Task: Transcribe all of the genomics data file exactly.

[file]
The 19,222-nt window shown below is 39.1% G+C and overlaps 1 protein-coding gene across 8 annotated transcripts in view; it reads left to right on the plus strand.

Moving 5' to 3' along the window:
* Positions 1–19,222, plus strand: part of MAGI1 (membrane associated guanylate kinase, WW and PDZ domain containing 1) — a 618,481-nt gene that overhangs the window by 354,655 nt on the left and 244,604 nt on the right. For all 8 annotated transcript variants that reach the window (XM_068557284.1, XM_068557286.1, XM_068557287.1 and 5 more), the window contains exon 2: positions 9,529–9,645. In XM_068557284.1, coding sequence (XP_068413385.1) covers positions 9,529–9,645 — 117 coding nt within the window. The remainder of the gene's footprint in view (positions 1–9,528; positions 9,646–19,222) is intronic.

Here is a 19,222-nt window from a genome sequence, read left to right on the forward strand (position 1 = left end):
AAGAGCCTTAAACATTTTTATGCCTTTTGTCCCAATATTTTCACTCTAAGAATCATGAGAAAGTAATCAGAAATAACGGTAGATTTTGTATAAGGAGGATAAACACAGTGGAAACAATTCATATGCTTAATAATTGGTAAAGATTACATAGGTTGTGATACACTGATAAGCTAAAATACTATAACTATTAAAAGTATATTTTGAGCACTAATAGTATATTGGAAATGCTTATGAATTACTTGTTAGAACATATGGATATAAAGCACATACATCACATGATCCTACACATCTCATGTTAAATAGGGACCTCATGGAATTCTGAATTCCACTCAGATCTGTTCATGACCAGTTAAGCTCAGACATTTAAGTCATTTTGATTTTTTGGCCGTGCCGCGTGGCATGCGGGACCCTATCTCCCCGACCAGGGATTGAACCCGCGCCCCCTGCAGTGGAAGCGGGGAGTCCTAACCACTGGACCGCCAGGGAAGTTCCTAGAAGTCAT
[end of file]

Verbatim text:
The 19,222-nt window shown below is 39.1% G+C and overlaps 1 protein-coding gene across 8 annotated transcripts in view; it reads left to right on the plus strand.

Moving 5' to 3' along the window:
* Positions 1–19,222, plus strand: part of MAGI1 (membrane associated guanylate kinase, WW and PDZ domain containing 1) — a 618,481-nt gene that overhangs the window by 354,655 nt on the left and 244,604 nt on the right. For all 8 annotated transcript variants that reach the window (XM_068557284.1, XM_068557286.1, XM_068557287.1 and 5 more), the window contains exon 2: positions 9,529–9,645. In XM_068557284.1, coding sequence (XP_068413385.1) covers positions 9,529–9,645 — 117 coding nt within the window. The remainder of the gene's footprint in view (positions 1–9,528; positions 9,646–19,222) is intronic.

Here is a 19,222-nt window from a genome sequence, read left to right on the forward strand (position 1 = left end):
AAGAGCCTTAAACATTTTTATGCCTTTTGTCCCAATATTTTCACTCTAAGAATCATGAGAAAGTAATCAGAAATAACGGTAGATTTTGTATAAGGAGGATAAACACAGTGGAAACAATTCATATGCTTAATAATTGGTAAAGATTACATAGGTTGTGATACACTGATAAGCTAAAATACTATAACTATTAAAAGTATATTTTGAGCACTAATAGTATATTGGAAATGCTTATGAATTACTTGTTAGAACATATGGATATAAAGCACATACATCACATGATCCTACACATCTCATGTTAAATAGGGACCTCATGGAATTCTGAATTCCACTCAGATCTGTTCATGACCAGTTAAGCTCAGACATTTAAGTCATTTTGATTTTTTGGCCGTGCCGCGTGGCATGCGGGACCCTATCTCCCCGACCAGGGATTGAACCCGCGCCCCCTGCAGTGGAAGCGGGGAGTCCTAACCACTGGACCGCCAGGGAAGTTCCTAGAAGTCAT